An independent review says child protection agencies in Northamptonshire could not have predicted the death of a six-week-old baby girl who suffocated while in bed with her drunk parents.
A Child Safeguarding Practice Review published on Wednesday (December 8) revealed how the tot — known only as 'Child Ay' — was found lifeless after her parents returned from a boozy night out and fell asleep in October 2019.
Investigations later found the girl's father was a regular drug user and had taken drugs during the night out.
Both parents were later charged with neglect and sentenced at Northampton Crown Court in June this year, when a judge described them as 'otherwise exceptional.'
The official review — one of two released this morning covering deaths of children in Northamptonshire — warns lessons needed to be learned in dealing with vulnerable parents and doing more to highlight the risks of co-sleeping with small children, particularly when alcohol and drugs are a factor.
A spokesman for the Northamptonshire Safeguarding Childcare Partnership — which comprises local councils, NHS groups and the Northamptonshire Children's Trust — said: “We welcome the findings of this report following the tragic death of 'Child Ay' and note the recommendations made to improve our understanding of the concerns raised, including neglect.
“While the review notes that professionals could not have been expected to have predicted the death of this baby, we will pick up the learning from this case and ensure it is fed back to partners working in the safeguarding space in Northamptonshire.”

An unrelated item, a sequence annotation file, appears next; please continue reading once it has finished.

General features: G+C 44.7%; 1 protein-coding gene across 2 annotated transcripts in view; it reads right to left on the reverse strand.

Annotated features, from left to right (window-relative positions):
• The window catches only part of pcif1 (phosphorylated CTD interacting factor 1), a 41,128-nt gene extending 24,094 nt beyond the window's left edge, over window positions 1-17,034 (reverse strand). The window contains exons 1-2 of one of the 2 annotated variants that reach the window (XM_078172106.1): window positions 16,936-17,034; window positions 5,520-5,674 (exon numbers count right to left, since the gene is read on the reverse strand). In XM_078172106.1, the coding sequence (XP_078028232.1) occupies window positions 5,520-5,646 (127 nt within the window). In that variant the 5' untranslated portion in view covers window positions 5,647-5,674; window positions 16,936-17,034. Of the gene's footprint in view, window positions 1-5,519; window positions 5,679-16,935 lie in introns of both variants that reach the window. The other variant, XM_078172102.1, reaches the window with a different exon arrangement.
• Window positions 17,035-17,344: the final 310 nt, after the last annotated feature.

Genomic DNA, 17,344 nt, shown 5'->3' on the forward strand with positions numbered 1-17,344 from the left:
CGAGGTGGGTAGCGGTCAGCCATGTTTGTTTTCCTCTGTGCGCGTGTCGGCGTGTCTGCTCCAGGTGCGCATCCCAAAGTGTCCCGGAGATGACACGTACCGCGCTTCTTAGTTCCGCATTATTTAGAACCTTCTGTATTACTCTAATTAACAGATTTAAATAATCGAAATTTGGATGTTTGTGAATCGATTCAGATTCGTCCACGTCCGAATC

The report reveals 'Child Ay’s' mother and father went out to celebrate a family occasion, leaving the baby and its siblings in the care of a grandmother.
It adds: "By the time they arrived home, both mother and father had consumed a large quantity of alcohol. Both parents fell into a deep sleep. The following morning 'Child Ay' was found lifeless in the parental bed, having died during the night.
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"'Child Ay' was of an age where she would have required feeding, changing and settling attention during the night after the parents returned from their night out.
"It may not have occurred to parents that the influence of alcohol on their behaviour and ability to wake up at baby’s distress during night-time would be compromised by their level of intoxication."
According to the inspector, the siblings' school had flagged consistent low-level neglect in the form of poor hygiene and children being unkempt, dirty and smelling of urine.
Police who attended the family's small flat found plastic bags full of rubbish scattered across the apartment. They also described living conditions as poor and the family showing signs of living in poverty.
The review highlighted a lack of awareness of the mother's learning difficulties or disabilities and criticises agencies for not acting on the school reports.
It states: “It is not unusual for agencies to have differing views and standards in relation to living conditions. That is why it is important, in particular in relation to neglect, that tools are used to provide consistency.”
The report also recommends that the NSCP ensures professionals have a stronger understanding of learning difficulties and disability; and there is a better professional understanding of parental alcohol misuse and how this can be harmful to children.
It adds: "The NSCP needs to ensure professionals review their neglect training so it is multi-agency and focused on consistency."
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